spinning the flu and making my friends sick

I went canvassing this morning for Kerry with some other folks – friends and acquaintances that I’d either bullied or cajoled into helping. We met at 10:00 AM and broke up into four teams. My team, consisting of myself and my friend Dirtgrain, took to the streets between Cross and Michigan, and did pretty well. In two hours, we turned up a little over 25 strong Kerry supporters and a few folks that were on the fence. There were a few folks that said they were planning to vote for Bush, but, for the most part, they were pleasant.

Most Bush supporters kind of gave me a good-natured chuckle and slowly turned their heads from side to side when I’d say, “I don’t suppose there’s anything that I could say that would convince you that John Kerry is the better candidate, is there?” (At this late date, we aren’t trying to win people over – we’re just trying to identify unlikely voters who are supportive of Kerry, so that we can talk with them again on election day — but I always feel like I should at least try.) One fellow, who clearly wasn’t going to change his mind, turned his back on me when I said this, and began stalking away, toward the back of his garage. I was still standing there, looking at him, when he reached the back wall and had nowhere to go. He just stood there, staring at the wall for a moment, knowing that I was still there, and trying desperately to find a prop of some kind, to make it look as though he’d gone off for a reason. I waited a split-second and then headed off to the next house. Later, as we were making our way down the other side of his street, he saw us, stopped his lawnmower and began to walk toward us. I thought about taking off my glasses so that when he hit me the glass from my glasses wouldn’t lacerate my eyes, but I just stood there as he approached. When he got about five feet from me, he stopped and… apologized for having turned away from me as I was speaking. He said, “I’m sorry about before.” I thought that was pretty cool. I just nodded and told him not to worry about it. If I’d been able to think any faster, I would have told him that this election’s got us all on edge. At the time though, I was just thankful that I still had my sight.

Around this same time, I got a call from a friend who was across town, working off of another list. He, unfortunately, wasn’t having as good of a time. His mean people didn’t apologize. Not only that, they didn’t walk away — they yelled. I felt bad for not having gone with him on his first time out canvassing, but, as he’d been partnered with one of the regional MoveOn coordinators, I thought that he was probably in good hands. As it turns out though, she’d left him on his own after their first few houses. He kept going for an hour or so, but he never got any momentum. All he got were angry looks. Instead of making him feel better about democracy and our fellow human beings, I think the experience just kind of kicked him in the gut… And, I would later find out, team three didn’t do much better… So, half of us did well and half of us didn’t. My hope is that those people who didn’t have a pleasant and rewarding experience don’t hold it against me. I know they’re probably drinking together somewhere (my wife included) right now, cursing my name and talking about my bait-and-switch, but I really did think that they’d enjoy themselves…. (Someone somewhere sobs and mumbles, “But he said they’d greet us with flowers and chocolates.”)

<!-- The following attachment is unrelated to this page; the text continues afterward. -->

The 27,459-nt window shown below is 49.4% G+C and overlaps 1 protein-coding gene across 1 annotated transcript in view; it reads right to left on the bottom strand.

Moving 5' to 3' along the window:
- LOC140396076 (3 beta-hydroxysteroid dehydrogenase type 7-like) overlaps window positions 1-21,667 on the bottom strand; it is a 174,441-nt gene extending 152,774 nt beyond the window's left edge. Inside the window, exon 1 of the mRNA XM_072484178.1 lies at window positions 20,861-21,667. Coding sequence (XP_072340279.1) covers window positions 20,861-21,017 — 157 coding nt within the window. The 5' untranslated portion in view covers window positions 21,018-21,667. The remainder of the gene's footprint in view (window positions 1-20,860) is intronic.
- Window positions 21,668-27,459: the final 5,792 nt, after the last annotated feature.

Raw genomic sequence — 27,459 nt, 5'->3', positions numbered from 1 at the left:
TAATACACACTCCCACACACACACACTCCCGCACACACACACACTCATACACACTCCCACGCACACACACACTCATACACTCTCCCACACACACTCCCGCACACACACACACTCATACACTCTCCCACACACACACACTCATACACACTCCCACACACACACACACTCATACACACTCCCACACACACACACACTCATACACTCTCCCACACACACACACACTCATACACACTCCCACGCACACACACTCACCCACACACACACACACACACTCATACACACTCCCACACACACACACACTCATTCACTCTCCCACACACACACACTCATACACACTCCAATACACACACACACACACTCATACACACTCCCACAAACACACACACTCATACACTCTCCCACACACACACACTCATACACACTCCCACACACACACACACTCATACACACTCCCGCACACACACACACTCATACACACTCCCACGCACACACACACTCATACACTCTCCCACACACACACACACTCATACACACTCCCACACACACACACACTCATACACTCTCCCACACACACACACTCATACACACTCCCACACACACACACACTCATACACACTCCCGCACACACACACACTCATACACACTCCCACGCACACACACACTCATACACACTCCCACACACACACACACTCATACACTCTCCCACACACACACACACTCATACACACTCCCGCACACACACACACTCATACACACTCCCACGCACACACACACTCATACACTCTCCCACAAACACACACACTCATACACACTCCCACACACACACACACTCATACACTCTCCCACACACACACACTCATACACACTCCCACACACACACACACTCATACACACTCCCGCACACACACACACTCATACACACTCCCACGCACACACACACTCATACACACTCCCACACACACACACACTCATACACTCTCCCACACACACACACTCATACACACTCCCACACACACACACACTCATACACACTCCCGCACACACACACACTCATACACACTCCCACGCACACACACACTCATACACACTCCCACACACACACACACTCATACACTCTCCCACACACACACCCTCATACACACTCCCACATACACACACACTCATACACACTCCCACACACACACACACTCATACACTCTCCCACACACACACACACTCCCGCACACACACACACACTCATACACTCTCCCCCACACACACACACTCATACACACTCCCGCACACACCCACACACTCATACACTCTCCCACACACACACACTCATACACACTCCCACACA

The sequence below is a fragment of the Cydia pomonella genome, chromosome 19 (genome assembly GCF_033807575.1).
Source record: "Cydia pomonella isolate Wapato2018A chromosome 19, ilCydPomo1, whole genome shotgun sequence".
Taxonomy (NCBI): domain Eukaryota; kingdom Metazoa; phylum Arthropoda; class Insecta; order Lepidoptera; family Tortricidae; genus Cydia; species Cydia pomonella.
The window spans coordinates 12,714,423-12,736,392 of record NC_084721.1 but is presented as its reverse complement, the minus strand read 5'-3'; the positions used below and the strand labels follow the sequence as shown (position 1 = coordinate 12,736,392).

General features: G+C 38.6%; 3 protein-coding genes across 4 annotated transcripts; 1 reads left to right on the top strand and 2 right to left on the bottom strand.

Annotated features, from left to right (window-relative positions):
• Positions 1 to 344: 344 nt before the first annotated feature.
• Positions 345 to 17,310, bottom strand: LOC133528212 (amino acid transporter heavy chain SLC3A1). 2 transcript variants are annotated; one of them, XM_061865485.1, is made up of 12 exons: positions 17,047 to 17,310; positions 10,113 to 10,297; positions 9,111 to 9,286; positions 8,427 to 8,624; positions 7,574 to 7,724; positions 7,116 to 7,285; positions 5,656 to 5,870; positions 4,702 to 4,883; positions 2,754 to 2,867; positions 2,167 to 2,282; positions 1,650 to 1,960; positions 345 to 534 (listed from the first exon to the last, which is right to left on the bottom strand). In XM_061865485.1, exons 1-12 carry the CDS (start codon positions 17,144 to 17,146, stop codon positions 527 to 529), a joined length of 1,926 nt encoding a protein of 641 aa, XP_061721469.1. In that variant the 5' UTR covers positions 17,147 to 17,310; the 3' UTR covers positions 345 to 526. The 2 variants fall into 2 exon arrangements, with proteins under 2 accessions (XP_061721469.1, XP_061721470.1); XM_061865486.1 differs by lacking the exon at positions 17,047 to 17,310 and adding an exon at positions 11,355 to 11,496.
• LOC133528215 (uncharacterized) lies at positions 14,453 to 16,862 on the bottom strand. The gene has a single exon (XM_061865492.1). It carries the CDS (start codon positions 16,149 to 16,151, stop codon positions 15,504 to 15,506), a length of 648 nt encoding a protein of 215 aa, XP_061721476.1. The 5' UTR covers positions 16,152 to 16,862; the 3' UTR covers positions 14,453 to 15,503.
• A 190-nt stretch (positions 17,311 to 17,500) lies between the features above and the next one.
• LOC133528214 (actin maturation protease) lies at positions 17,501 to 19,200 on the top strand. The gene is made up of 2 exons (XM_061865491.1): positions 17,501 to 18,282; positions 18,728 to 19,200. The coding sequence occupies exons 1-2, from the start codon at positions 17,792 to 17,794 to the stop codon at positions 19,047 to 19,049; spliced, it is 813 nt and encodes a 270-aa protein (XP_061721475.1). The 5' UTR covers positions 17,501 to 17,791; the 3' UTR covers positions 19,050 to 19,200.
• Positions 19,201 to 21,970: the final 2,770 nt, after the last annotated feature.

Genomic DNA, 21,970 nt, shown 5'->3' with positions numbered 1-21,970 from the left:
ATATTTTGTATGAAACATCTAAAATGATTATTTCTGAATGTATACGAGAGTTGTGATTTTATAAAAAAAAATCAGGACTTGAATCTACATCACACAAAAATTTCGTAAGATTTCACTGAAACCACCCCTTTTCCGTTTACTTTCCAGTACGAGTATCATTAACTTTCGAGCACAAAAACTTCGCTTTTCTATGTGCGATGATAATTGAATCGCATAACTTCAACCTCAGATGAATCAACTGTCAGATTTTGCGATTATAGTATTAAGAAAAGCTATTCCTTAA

At some point during the morning, I also got a call from my father. I was standing on Lincoln Street, rattling someone’s rickety old gate to see if they owned a pit bull, before extending one of my meaty legs into their yard, when I felt my phone vibrate. My dad, I think, had been pissed at me since the day before when I’d responded to a photo he sent me of Kerry and Edwards dressed up in leotards and masks like effeminate superheroes by saying, “People come up with some pretty funny stuff when they’re desperate.” This morning’s call, his retaliation, was about John Edwards. My dad wanted to tell me that he’d read that the reason there wasn’t enough flu vaccine to go around this year wasn’t the Bush administration but John Edwards… Apparently, according to my dad, Edwards had won a $5 million judgment against a US vaccine maker in the late 80’s, when he was a trial attorney, which caused all the US manufacturers to get out of the business. I told him that I thought it was doubtful, but thanked him for his time and went about the business of finding more voters among the decaying homes of Ypsilanti.

When I got home, after training another MoveOn volunteer, I checked my email and found that my dad had followed up by forwarding the email that he’d called about. With that, I began to look into the story. I don’t know a hell of a lot about the vaccine business, but having read a few articles about MedImmune, the company that last year launched FluMist, an inhaled flu vaccine, I knew that, at the very least, the assertion that no American companies now make vaccines was false. I started there and began digging. After a half an hour, I ended up where I probably should have started in the first place, at Snopes.com. They’d already heard the rumor and debunked it. American companies, it seems, got out of the business because they were losing money in vaccines, not because of John Edwards. In fact, it doesn’t seem as though John Edwards was ever even involved in a case against a vaccine maker, although he has successfully gone after a number of companies that have hurt Americans through their willful disregard of health and safety issues… As an aside, in my research, I also found evidence of a request that Edwards had formally made in 2003 to look into the shortage of flu vaccine… So, not only did he not cause the current situation, he suggested a year ago that we do something about the inadequate vaccine supply.